With my palette laid out with the following colors, titanium white, cad yellow light, yellow ochre, cad orange, cad red light, permanent madder deep (alizarin crimson substitute), ultramarine blue, phthalo blue, phthalo green, and ivory black, I add color to the burnt umber underpainting. I try to get as close as possible to the finished colors, but there's a lot I'm still roughing in. It's better to be darker at this point, so if I need to scumble a lighter color on top, it will be effective.

In my head I hear Daniel Greene's words:  "light against dark, warm against cool."  I want as much contrast as possible of the tall houses against the lit ones at the back of the alley. I mix a lot of grays.  There's not a whole lot of color in this painting. When I was in Germany, I noticed that the red roofs are more like a combo of burnt sienna with a little orange added, as they are the color of red clay.

Color lay-in

Friday, June 30, 2017

Yesterday's Shadows, Step 3

Laying in the burnt umber drawing and shadow pattern

Very carefully, with a rag in my left hand to wipe out the charcoal and my brush in my right hand, I follow the lines a little bit at a time. I am using burnt umber with Liquin, diluted with mineral spirits to follow the fat over lean regime.

I add some darker values on the roofs so I an get an idea where I'm going. This is such an important stage. If I don't like it at this point, I sure won't like it when I get color on it. 

At this point notice that I've moved some windows...the top left one was further to the right,  the second one down was barely noticeable because of some tangent lines, and the one at the lower left didn't even exist.  

The burnt umber under-painting

Thursday, June 29, 2017

Yesterday's Shadows, Step 2

The Drawing

Having cropped the photograph to my liking, I used my proportion wheel to decide what size canvas I would use and settled on a 24 x 16.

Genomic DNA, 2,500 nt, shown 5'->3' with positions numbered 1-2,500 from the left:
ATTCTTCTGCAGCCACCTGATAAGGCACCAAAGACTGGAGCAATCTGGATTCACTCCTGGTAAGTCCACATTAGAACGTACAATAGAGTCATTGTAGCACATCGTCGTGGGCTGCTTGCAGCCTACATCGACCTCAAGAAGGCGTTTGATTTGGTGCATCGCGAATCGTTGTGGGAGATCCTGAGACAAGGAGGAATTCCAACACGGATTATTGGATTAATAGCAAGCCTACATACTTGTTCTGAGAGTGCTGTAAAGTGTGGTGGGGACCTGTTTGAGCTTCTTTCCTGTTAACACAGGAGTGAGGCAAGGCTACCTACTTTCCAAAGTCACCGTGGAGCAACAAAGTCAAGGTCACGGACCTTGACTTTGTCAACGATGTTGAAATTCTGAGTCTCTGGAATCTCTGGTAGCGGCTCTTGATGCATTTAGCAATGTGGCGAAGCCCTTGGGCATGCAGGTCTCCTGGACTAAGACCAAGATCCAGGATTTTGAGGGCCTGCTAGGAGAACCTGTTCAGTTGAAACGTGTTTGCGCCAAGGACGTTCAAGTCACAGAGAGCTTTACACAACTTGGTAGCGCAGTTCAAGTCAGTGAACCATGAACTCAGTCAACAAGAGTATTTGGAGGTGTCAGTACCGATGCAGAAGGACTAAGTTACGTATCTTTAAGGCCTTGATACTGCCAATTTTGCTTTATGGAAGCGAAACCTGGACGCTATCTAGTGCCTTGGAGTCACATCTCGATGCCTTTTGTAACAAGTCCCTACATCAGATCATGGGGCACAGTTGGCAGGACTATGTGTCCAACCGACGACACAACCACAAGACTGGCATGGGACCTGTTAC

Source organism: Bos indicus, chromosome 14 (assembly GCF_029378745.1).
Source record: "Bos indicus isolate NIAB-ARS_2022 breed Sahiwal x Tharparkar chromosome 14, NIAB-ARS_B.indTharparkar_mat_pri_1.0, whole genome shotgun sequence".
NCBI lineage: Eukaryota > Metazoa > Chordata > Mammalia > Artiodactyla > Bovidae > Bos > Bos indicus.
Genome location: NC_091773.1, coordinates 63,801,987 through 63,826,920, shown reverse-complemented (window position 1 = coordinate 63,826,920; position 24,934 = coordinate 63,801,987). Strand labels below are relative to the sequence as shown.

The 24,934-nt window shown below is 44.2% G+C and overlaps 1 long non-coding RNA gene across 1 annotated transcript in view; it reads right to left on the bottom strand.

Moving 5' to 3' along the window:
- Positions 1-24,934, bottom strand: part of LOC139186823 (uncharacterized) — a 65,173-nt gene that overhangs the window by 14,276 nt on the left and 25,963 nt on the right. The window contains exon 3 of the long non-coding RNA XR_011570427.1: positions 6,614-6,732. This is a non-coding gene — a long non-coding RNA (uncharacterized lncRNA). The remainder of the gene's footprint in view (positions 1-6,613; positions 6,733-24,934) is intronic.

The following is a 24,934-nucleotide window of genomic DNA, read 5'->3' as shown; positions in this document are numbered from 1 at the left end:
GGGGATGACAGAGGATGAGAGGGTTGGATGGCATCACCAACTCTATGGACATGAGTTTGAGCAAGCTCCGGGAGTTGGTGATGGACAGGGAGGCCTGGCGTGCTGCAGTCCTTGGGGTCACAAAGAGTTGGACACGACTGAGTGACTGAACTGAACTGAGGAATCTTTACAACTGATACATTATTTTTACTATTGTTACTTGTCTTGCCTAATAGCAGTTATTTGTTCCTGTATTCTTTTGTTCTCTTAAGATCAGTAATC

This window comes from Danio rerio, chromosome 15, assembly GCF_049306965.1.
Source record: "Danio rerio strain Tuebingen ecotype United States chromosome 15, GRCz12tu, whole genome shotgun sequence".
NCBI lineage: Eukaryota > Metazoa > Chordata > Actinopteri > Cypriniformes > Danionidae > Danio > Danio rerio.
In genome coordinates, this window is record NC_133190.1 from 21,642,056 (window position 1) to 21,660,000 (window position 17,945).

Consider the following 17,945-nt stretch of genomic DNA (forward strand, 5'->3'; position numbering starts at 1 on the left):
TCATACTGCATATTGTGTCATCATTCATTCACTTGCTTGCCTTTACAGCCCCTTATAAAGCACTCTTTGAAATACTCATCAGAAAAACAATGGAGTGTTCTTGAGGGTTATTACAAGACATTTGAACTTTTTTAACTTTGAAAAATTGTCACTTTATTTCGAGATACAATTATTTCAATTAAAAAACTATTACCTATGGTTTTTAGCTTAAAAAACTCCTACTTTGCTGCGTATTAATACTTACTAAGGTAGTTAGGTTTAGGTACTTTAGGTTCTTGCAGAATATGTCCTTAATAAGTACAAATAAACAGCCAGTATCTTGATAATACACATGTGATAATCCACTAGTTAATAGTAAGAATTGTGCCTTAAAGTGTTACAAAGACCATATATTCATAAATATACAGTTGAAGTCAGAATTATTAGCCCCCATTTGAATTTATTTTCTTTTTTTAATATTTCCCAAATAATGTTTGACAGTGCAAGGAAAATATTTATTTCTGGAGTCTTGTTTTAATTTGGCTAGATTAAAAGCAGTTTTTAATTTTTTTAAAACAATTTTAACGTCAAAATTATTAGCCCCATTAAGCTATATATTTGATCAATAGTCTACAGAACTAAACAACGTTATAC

With soft vine charcoal, I gridded the canvas in 2" increments. Sorry, I lost the photo of it.  :)

Then I printed out the jpg, laid a piece of plastic wrap over it, and gridded it to correspond. 

I then enlarged the photo onto the canvas, by drawing square by square.  To me this is the safest way to enlarge a complicated piece, without losing any of the subtleties.  See below:

At this point, I am only concerned with the placement on the canvas.  It is pretty loose, but I can't get too precise with the charcoal.

 I prepared the canvas by stretching Belgium linen on stretcher bars and then primed it with rabbit's skin glue and Gamblin's Alkyd Ground.  Several times a year I will undertake this procedure and do 10 to 12 canvases at a time in various sizes so that I have them available when I need them.  This particular one I prepared about four years ago.  On the back of each one, I attach a label with the preparation procedure and the date of completion.   

Monday, June 26, 2017

Yesterday's Shadows, Step 1

Planning the painting

Recently I returned from a painting trip to southern Germany and photographed many of the charming towns with red tiles roofs that have existed for centuries.  This will be my first painting from a town called Bad Urach at the foot of the Swabish Albs. As we were walking toward the center of town, I came across this scene and knew immediately that I had to paint it. Below is the original photo.
This is the original untouched photo, where you can see at the end of the alley a white paneled truck on the left and a large black opened door on the right.
Of course, I knew I had to do things with it.  With Photoshop and my artistic license in hand, I laid in streaks of sunlight across the cobblestone alley, added a tree coming on the left hanging over the wall, then added other flowering bushes along the way.  The major change was to substitute the ugly white paneled truck and black door with a photo of some houses extending the alley way.  Eventually, that whole area will be lit.  I also plan to put a cat in the shadows.

Thursday, May 18, 2017

Featured Artist on National Oil & Acrylic Painter's Society Blog

Exciting news:

For the next two weeks I am honored to be the new featured artist on the NOAPS blog where it showcases outstanding works of art from its members.  To read the blog, click here.

  This painting, "Autumn Symphony" is one of my more recent paintings.